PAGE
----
From Farm to Factory

by Ilene Jones Cornwell.

“I got my first job when I was thirteen years old, working from six in the morning ‘til six at night . . . six days a week, making fifty cents a day,” recalled Josie Coleman (1901-1986), during an oral history interview in 1972. She was referring to the summer of 1914, when she left her family’s double-log home in Spring Hill, Tennessee, to work in Nashville. Her father Jessie, a farmer supporting ten children younger than Josephine, drove the girl and her shawl-wrapped belongings the thirty-five miles to the city in a mule-drawn wagon.

Tennessee farm children, ca. 1918 (photo from NHN collection)

The previous few years had been unfortunate ones for the Colemans and other Tennessee farmers. Texas fever, a disease caused by micro-organisms transmitted by tick bites, had invaded the state and killed or quarantined most livestock. That calamity, compounded by the summer drought of 1914 and Maury County’s epidemic of hog cholera that affected the crops and hogs raised by the Colemans, had brought the farm to a standstill. Thus, when Josie’s uncle, preacher Joshua Nellums, reported in glowing terms on the ready market for labor in industrialized Nashville, first-born Josie decided that Nashville was the place to be. She could lodge with her aunt and uncle on Tenth Avenue North after she secured a job at one of the many factories and mills in the city.

At that time, Nashville already was established as a thriving commercial center. Flour had been the city’s chief product since 1899, when Royal Flour Mill was established. Royal adopted the innovative marketing practice of Ford Flour Company, offering five- and ten-cent sacks of flour to consumers instead of the usual barrel quantities. Homemakers immediately embraced the practice and established Royal Flour (later Martha White) as the area leader in flour sales. The brisk lumber trade had made Nashville the leading hardwood center of the South, and numerous factories—including Warioto Cotton Mills, Jamison Spring and Mattress Company, Tennessee Manufacturing Company, May Hosiery Mill, and Hartsford Hosiery Mill—offered steady employment to anyone willing to work.

Josie Coleman was more than willing to work; she was eager. Her first job was at Hartsford Hosiery Mill on Twelfth Avenue North at Harrison Street. She and “lots of other young girls” and women worked for fifty cents a day, six days a week, feeding the machinery that turned out long-length ribbed stockings for boys and girls. She threaded loops of cotton and wool on the large needles of a pre-set pattern or form; the needles created “everything . . . the toe, ribbing, and ends.” Then she had to transfer the stocking to a footer for finishing. The stockings of white yarn were later dyed black, a hue obtained by sulphuric dyes. This process was performed away from the processing factory, since the dye was extremely toxic. “And that dye really did smell,” Josie laughed. “It was a combination like rotten eggs and spoiled food. . .I don’t see how those folks stirring the dye vats stood that job!”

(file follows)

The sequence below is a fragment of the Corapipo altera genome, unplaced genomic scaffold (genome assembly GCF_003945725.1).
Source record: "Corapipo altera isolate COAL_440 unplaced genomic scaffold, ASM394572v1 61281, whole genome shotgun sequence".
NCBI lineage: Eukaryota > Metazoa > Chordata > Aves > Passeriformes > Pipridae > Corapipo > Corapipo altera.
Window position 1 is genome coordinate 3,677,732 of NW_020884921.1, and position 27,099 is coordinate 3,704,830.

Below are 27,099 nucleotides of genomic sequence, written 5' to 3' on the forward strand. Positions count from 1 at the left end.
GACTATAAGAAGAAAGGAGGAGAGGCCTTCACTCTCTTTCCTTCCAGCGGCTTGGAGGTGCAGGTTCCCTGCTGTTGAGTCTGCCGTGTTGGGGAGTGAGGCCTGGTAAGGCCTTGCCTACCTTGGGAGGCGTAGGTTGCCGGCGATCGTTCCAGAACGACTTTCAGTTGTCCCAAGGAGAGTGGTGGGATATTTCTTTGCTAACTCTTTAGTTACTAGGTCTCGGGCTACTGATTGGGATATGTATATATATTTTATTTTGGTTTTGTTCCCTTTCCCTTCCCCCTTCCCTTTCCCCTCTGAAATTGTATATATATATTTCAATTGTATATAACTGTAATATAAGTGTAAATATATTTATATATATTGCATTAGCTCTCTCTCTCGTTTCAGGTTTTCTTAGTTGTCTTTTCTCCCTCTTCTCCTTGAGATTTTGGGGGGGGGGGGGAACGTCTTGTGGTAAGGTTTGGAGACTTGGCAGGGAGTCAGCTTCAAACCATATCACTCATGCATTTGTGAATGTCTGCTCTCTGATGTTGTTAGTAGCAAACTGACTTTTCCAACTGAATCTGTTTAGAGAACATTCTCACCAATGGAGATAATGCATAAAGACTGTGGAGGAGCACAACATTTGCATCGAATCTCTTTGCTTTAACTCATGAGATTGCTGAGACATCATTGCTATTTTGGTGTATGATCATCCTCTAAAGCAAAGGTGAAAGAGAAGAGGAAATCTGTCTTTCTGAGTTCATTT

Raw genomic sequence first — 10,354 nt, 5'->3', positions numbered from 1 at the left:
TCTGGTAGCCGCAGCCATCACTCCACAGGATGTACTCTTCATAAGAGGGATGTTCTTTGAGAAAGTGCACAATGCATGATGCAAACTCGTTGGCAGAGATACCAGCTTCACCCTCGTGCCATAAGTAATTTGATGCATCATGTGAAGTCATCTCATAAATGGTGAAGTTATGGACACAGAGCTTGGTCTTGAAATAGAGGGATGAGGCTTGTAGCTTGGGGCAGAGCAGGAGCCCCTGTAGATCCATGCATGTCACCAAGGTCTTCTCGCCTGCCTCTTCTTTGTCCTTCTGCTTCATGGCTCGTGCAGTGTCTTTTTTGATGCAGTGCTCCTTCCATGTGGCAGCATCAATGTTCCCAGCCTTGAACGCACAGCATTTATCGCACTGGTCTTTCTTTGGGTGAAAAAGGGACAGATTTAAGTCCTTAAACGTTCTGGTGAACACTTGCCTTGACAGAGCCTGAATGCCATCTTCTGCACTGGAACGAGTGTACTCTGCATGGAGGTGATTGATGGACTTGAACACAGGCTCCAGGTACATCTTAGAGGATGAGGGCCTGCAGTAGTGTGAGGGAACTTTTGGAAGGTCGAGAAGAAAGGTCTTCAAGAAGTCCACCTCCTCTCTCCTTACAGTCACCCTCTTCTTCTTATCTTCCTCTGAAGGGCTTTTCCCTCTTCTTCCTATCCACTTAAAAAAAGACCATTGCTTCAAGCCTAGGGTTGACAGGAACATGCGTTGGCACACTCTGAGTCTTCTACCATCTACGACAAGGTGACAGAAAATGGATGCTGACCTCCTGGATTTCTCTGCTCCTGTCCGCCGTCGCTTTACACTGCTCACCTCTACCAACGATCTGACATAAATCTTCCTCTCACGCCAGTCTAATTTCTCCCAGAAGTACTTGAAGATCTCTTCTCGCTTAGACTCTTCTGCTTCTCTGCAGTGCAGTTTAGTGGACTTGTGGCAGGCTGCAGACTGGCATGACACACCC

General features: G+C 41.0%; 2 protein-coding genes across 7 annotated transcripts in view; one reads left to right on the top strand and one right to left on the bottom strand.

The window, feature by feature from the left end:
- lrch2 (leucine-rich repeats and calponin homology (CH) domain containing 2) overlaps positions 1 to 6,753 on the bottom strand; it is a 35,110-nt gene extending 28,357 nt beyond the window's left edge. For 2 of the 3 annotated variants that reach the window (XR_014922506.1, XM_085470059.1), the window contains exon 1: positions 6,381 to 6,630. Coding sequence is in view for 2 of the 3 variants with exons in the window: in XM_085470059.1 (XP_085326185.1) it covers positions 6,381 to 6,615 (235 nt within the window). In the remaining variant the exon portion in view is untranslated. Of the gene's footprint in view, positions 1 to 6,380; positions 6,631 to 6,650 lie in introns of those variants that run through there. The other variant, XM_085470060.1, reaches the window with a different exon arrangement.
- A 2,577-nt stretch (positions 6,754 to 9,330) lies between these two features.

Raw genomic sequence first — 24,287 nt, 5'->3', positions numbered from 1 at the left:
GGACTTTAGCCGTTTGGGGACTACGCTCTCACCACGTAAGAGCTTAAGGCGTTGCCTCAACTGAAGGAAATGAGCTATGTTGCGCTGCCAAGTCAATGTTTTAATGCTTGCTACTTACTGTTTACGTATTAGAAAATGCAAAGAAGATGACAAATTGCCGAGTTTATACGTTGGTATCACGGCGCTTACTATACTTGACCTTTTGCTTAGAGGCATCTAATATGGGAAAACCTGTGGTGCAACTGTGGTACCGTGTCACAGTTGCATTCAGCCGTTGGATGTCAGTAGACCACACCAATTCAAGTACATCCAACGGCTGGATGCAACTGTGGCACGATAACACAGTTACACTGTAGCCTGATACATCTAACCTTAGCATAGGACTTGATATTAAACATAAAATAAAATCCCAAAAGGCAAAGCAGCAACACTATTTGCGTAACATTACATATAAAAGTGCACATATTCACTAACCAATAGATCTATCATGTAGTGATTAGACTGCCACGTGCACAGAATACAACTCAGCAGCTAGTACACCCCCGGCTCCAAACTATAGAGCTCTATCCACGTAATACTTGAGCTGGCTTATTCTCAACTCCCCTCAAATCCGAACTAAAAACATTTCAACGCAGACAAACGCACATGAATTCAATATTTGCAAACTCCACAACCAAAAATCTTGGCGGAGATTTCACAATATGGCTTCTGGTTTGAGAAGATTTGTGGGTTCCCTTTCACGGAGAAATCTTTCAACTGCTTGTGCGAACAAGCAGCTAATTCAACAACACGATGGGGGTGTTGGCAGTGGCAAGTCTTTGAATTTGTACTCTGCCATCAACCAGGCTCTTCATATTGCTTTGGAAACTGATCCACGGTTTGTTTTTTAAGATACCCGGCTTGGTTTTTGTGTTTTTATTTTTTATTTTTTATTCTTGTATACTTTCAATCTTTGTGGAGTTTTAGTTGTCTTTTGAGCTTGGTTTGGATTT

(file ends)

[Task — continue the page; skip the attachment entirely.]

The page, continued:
Josie remained at Hartsford for four years. “I paid fifty cents board to my Uncle Josh, kept a precious fifty cents for streetcar fare during the week, carried a tin pail with my lunch each day, and sent two dollars to my folks in Spring Hill,” she said, adding with a chuckle, “I felt I was making big money!” During that time, her father sold the Spring Hill farm and brought the family to Nashville, buying a residence in the 1700 block of Fourth Avenue North. Josie moved in with the family and obtained a job with the H. G. Hill Flour Mill on Van Buren Street. At the seasoned age of sixteen, she acquired a “better paying job” with the Tennessee Manufacturing Company on Eighth Avenue North. She began by sewing sacks of starched calico cotton used for packaging flour and meal. “Ladies really loved those sacks,” she laughed. “When they were empty, the sacks were washed and the stitches cut out so that curtains and clothes could be made from them. I’ve wondered if the ‘free’ fabric ladies got when they bought flour wasn’t more important than the product!”

During the ten years Josie Coleman worked for Tennessee Manufacturing / Werthan Bag, she married and had her first child. Motherhood prompted her to leave the work force in 1928. Looking back on those years, she observed philosophically, “Maybe the years have made me forget a lot of the hurtful things, but fifty cents a day was good money in 1914, especially for a kid right off a Spring Hill farm. I was paid hard cash for my work, and it bought a lot for the whole family. Getting paid money to work gave me a good feeling, and I liked it . . . I have no regrets.”

The Werthan Bag Company building on Eighth Avenue North is the largest surviving nineteenth-century factory in the Middle Tennessee area. The first of the buildings was constructed in 1871 by the Tennessee Manufacturing Company, and the mill began operation early in 1872, according to W. W. Clayton’s History of Davidson County, Tennessee (p.222). Plant additions were made in the 1880s. Werthan Bag Corporation bought the plant in the early 1900s and continued to offer steady employment for the flood of workers forced off rural farms by drought and livestock diseases. (photograph courtesy of the Tennessee State Library & Archives.) 

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